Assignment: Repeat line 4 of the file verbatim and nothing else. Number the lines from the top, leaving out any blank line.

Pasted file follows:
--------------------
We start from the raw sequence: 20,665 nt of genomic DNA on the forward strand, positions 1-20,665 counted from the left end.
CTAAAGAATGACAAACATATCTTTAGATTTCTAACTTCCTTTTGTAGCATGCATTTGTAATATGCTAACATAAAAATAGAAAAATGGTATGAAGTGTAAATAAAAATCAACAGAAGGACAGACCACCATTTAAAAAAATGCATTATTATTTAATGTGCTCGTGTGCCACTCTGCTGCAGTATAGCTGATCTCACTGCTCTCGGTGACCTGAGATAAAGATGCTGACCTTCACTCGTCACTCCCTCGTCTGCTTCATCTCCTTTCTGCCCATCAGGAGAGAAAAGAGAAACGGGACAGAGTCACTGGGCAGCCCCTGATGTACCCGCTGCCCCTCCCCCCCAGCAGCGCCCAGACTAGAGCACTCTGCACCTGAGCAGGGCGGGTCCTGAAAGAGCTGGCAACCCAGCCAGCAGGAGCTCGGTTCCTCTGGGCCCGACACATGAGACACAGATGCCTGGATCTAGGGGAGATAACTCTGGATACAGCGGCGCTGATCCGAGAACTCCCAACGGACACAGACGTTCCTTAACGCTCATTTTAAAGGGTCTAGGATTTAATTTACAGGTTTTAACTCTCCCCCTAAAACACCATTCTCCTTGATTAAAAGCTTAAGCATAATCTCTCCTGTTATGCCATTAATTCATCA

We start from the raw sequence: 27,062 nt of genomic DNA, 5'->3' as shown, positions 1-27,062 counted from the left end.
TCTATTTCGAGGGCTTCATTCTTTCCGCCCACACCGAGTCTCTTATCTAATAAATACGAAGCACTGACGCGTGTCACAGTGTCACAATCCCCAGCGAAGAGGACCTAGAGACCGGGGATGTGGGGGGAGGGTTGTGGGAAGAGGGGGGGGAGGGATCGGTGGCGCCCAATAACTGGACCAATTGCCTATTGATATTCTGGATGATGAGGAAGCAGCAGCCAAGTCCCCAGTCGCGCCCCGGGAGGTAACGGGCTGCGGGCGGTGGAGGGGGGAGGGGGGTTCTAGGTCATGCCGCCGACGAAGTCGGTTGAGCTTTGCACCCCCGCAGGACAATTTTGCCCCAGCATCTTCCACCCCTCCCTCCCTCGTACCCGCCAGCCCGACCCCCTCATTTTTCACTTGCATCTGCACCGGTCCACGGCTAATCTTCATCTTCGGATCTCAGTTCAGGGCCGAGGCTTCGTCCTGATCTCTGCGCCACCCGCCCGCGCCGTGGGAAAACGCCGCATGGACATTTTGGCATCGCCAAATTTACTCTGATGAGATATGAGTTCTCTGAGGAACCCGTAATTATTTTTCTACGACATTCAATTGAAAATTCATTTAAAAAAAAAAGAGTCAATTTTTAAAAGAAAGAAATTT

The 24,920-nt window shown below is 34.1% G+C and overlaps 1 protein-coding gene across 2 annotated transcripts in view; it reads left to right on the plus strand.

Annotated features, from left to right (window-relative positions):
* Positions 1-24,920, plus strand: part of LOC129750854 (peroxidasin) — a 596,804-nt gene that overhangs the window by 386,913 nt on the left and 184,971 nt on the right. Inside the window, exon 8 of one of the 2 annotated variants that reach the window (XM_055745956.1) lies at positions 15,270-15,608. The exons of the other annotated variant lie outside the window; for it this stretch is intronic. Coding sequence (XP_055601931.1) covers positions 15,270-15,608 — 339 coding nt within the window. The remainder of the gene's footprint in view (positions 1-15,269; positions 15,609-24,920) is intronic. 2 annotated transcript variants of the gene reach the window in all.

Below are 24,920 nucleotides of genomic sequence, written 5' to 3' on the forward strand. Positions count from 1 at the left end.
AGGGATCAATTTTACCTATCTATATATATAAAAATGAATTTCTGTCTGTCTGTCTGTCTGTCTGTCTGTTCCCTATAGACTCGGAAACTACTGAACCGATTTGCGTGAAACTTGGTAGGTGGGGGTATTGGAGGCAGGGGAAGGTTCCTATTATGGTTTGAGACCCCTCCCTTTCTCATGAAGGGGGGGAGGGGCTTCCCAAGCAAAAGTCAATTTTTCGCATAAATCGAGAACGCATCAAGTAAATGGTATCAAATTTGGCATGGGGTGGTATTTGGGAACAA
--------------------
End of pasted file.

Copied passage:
TCTATTTCGAGGGCTTCATTCTTTCCGCCCACACCGAGTCTCTTATCTAATAAATACGAAGCACTGACGCGTGTCACAGTGTCACAATCCCCAGCGAAGAGGACCTAGAGACCGGGGATGTGGGGGGAGGGTTGTGGGAAGAGGGGGGGGAGGGATCGGTGGCGCCCAATAACTGGACCAATTGCCTATTGATATTCTGGATGATGAGGAAGCAGCAGCCAAGTCCCCAGTCGCGCCCCGGGAGGTAACGGGCTGCGGGCGGTGGAGGGGGGAGGGGGGTTCTAGGTCATGCCGCCGACGAAGTCGGTTGAGCTTTGCACCCCCGCAGGACAATTTTGCCCCAGCATCTTCCACCCCTCCCTCCCTCGTACCCGCCAGCCCGACCCCCTCATTTTTCACTTGCATCTGCACCGGTCCACGGCTAATCTTCATCTTCGGATCTCAGTTCAGGGCCGAGGCTTCGTCCTGATCTCTGCGCCACCCGCCCGCGCCGTGGGAAAACGCCGCATGGACATTTTGGCATCGCCAAATTTACTCTGATGAGATATGAGTTCTCTGAGGAACCCGTAATTATTTTTCTACGACATTCAATTGAAAATTCATTTAAAAAAAAAAGAGTCAATTTTTAAAAGAAAGAAATTT